Does Calvinism Need Saving?

Sam Storms | January 23, 2017

Oliver Crisp’s goal in his latest book, Saving Calvinism: Expanding the Reformed Tradition, is rooted in the subtitle and his use of the word “expanding.” To speak of “saving” Calvinism suggests it’s in decline or on the verge of extinction. But of course, as Collin Hansen (and others) have shown, nothing could be further from the truth. If anything, there’s a revival of soteriological Calvinism in the evangelical world. But this is at the center of Crisp’s concern.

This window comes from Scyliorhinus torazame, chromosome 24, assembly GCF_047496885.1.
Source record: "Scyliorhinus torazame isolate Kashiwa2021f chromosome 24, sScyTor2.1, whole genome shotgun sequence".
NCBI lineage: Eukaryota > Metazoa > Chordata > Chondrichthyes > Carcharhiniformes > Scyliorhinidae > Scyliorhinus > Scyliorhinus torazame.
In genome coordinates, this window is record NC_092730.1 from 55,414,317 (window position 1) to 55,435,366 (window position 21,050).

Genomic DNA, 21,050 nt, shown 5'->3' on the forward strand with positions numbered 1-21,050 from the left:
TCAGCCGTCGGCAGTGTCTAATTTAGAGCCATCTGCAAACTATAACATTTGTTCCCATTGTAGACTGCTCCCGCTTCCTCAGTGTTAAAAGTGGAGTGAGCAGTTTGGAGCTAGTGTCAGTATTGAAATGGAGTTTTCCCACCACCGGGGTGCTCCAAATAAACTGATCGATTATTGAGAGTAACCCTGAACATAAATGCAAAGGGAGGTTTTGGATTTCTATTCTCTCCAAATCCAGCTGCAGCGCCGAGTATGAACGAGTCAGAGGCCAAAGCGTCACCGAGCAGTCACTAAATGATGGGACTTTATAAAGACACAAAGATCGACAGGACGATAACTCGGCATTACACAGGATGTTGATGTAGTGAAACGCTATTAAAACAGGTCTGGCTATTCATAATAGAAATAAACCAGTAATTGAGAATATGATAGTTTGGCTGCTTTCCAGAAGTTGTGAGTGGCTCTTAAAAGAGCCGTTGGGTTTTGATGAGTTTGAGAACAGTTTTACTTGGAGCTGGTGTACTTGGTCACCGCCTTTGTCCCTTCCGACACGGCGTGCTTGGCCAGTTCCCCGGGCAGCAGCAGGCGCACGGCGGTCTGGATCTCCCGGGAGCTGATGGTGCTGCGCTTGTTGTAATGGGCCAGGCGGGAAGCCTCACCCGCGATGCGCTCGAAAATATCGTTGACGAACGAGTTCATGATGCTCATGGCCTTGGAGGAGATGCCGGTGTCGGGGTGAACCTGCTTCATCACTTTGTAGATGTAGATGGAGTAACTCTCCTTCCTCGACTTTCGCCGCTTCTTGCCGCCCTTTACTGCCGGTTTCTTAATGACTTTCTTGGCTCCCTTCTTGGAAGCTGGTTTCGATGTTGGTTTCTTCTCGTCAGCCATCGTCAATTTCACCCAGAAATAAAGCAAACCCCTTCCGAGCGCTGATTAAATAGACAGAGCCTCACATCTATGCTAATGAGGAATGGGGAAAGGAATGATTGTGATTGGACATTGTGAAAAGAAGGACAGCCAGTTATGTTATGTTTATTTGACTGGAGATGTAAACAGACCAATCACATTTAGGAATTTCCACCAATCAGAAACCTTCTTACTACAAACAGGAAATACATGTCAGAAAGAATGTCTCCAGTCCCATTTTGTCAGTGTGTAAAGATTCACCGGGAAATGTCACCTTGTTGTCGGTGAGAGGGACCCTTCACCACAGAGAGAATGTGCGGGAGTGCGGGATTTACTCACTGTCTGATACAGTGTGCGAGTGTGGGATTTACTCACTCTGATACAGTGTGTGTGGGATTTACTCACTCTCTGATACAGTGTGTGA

Crisp aims in this book to broaden the parameters of what constitutes acceptable or orthodox Reformed theology. And for Crisp, the Reformed tradition is far more complex and multi-faceted than a simple affirmation of belief in the famous (or infamous) five points. 

Reformed theology, as Crisp understands it, involves “a particular account of theological authority that includes a role for creeds and confessions” (although Crisp is quick to insist that the latter are always subordinate and answerable to the final authority of Scripture). The Reformed tradition also entails “a particular way of thinking about the nature of the church and its sacraments” (18), conceiving the latter as “instruments of God’s grace to his people” (31). He objects to the way the…

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